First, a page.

Instead, I was able to assume that she:

a) was super-awesome to call and make suggestions instead of sending a form rejection, and

b) knew more about selling books than I did.

So.  I was able to re-write and re-submit.  And when I finally did get a (very helpful with lots of feedback) rejection, and actually did have my subsequent MASSIVE HEAD EXPLOSION!!!, I at least knew I had done all I could at that point in my writing career.  Plus, I now have an offer to submit future work from an (really lovely, super helpful) agent.

Copywriting would be loads easier if clients always liked what I wrote the first time, but I wouldn’t get much better.  The same is true of creative writing.  Bummer, but true.

“Oh, I’m thinking of writing a book too…”

February 17, 2010 4 comments

I hate these words. Here’s how it normally plays out:

I’m sitting in a pub with some friends, I’ve had one too many pints (or, even worse, too many gins), and I will suddenly have the urge to lay myself bare and mention—trying desperately to appear casual—that I’m trying to write a novel.

The pain. The heartache. The terror of exposing the innermost workings of one’s mind to the public.

“Oh, really?” Comes the casual response, accompanied by a shrug. “Yeah, I’ve been thinking of writing a book too.”

Pause.

MASSIVE HEAD EXPLOSION!!!

No, you have NOT been thinking about writing a book. If you had, you would not mention this in passing, with a shrug, as an afterthought.

You do not have a 120k word manuscript—now christened the “practice manuscript” due to lack of publisher—to which you devoted four years of your life sitting on your computer.

You do not have four printed, marked-up, FAT, dog-eared versions of said practice manuscript littering your current flat, your parents’ house, and your grandparents’ basement because you could not bare to throw out even ONE copy, no matter how many newer copies you may have.

You do not sit in front of your current manuscript—50k words in—and wonder if you are really mature enough to be writing this story—that you love, love, LOVE, more than any other story you have ever thought up—or whether you should wait ten years until you are mature enough to even begin to try to do it justice.

You do not wake up at night in terror, worried that your flat will burn down and your computer will be destroyed and somehow the three separate email accounts to which you have sent the latest version of your manuscript will all have simultaneously crashed and every cherished word will thus be lost.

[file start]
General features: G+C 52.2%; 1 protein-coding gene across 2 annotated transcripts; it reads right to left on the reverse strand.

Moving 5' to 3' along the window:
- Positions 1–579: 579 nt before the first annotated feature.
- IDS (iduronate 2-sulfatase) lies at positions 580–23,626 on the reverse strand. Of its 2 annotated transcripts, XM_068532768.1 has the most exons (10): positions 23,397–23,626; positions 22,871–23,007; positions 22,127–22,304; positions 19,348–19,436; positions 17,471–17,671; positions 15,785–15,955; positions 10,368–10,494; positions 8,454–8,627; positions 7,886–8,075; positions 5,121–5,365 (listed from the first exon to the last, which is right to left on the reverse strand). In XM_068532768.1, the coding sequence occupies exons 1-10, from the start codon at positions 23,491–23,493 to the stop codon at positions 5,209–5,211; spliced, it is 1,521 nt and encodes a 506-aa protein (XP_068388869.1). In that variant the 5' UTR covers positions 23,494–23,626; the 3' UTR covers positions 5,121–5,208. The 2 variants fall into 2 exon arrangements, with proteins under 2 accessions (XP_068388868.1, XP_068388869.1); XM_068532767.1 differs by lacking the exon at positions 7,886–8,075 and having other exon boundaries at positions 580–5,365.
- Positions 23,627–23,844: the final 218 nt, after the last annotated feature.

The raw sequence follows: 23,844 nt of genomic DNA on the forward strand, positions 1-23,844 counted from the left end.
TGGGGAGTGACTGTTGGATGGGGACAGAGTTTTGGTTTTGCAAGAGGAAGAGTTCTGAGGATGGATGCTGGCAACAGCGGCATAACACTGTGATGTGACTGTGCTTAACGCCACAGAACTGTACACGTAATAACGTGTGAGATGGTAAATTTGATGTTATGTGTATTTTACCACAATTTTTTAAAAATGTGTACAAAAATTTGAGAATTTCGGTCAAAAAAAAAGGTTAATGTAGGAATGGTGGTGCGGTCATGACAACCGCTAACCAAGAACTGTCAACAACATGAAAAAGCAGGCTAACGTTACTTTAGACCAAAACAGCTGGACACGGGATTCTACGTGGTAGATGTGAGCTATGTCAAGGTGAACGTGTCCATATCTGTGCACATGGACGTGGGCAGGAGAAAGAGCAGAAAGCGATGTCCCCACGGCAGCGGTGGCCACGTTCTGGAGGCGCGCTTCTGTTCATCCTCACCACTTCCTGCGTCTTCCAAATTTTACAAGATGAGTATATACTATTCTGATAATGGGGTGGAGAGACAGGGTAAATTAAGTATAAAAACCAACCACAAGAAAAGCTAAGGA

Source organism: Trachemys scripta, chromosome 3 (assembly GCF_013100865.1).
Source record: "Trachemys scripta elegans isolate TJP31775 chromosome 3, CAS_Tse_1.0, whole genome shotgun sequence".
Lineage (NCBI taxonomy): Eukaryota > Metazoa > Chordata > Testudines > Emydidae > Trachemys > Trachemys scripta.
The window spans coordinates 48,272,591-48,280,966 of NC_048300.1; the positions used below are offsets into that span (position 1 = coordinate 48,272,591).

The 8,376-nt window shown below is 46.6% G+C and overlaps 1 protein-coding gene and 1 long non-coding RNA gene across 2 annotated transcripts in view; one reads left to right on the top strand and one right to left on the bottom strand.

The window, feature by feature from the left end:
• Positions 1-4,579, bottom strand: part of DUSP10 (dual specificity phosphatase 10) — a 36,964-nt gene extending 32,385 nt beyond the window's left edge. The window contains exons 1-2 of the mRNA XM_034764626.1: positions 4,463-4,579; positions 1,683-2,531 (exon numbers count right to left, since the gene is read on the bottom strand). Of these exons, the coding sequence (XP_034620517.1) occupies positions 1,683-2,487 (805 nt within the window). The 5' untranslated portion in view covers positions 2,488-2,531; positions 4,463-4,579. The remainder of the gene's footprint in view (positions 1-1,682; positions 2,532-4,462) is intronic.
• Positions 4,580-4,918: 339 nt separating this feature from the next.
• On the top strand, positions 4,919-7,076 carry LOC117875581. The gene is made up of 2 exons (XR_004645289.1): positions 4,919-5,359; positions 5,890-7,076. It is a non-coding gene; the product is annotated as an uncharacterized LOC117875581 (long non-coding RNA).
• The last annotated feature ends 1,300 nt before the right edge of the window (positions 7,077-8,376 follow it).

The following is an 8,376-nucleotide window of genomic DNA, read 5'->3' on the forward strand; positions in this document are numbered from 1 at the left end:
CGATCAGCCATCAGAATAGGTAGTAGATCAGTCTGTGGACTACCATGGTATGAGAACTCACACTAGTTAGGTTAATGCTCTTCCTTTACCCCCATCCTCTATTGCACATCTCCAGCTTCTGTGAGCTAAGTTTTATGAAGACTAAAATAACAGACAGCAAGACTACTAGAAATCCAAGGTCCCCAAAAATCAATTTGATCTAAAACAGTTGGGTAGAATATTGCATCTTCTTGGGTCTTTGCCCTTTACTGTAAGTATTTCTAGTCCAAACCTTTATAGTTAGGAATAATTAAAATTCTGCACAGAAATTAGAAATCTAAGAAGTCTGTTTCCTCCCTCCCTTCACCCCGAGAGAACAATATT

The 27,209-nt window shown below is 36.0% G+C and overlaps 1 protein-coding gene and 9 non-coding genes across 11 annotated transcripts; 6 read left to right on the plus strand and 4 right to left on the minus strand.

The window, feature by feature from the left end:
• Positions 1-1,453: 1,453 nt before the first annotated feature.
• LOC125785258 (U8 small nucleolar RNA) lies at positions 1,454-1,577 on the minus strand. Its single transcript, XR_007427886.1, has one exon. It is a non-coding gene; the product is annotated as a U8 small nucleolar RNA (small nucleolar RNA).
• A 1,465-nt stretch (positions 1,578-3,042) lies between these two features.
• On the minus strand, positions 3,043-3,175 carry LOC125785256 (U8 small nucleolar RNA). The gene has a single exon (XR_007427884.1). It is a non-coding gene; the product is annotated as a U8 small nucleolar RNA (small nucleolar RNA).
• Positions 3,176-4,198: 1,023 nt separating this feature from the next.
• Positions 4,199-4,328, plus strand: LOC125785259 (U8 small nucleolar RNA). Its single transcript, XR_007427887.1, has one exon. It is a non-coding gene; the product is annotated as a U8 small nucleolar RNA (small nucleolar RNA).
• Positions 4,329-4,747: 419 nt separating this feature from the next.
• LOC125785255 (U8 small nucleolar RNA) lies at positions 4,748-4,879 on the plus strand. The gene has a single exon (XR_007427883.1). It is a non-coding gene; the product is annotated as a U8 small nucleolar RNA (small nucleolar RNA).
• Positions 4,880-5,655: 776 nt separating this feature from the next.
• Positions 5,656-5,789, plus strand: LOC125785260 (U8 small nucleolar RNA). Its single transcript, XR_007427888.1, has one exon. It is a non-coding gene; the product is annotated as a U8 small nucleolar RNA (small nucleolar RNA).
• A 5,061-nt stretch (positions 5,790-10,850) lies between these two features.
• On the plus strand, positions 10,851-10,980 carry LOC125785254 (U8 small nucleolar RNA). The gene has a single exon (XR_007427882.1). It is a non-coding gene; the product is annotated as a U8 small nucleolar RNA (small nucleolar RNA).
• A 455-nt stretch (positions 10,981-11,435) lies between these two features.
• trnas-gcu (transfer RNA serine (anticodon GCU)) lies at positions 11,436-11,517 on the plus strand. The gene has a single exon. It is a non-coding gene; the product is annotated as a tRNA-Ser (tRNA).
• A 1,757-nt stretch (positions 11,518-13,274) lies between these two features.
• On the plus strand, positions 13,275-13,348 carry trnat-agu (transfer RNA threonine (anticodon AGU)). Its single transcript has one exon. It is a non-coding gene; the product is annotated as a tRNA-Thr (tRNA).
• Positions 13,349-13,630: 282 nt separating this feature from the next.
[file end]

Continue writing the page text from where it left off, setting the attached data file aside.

You do not learn of the latest publishing industry news (Amazon/Macmillan e-book debacle anyone?) before you learn of the latest stabbing three streets down (I need to move flats). You haven’t spent your spare waking hours reading agents blogs, submitting query letters for critiques, checking and rechecking submission guidelines instead of doing what all this stress has made you really want to do, which is drink, drink, DRINK!

So. The correct response when some tortured, aspiring author mentions—casually, in passing—that he/she is trying to write a novel, is: “Wow. What’s it about?”

Don’t worry. Said tortured author loves, loves, LOVES his/her story way too much to tell you all about it in a bar. He/she will mention a vague plot arc and change the subject.

Which is probably what you were trying to accomplish in the first place.

Why a blank white page?

February 16, 2010 Leave a comment

In a word: opportunity.

To inspire.  To share.  To bore.  Whatever the case may be, it starts as a blank white page.

For as far back as I can remember, every beginning–be it a new city, a new job, a new friendship–has presented itself as a blank white page.  A page I would eventually fill, sometimes with eloquent prose, more often with a barrage of grammatical mishaps and (the irony!) sentence fragments.  No matter what the eventual outcome, however, I always relish those initial moments, when everything is blank: new, unspoiled, and full of promise.

And so.  It follows that this, my journey into the world of blogging, should begin in the same way: with a blank white page.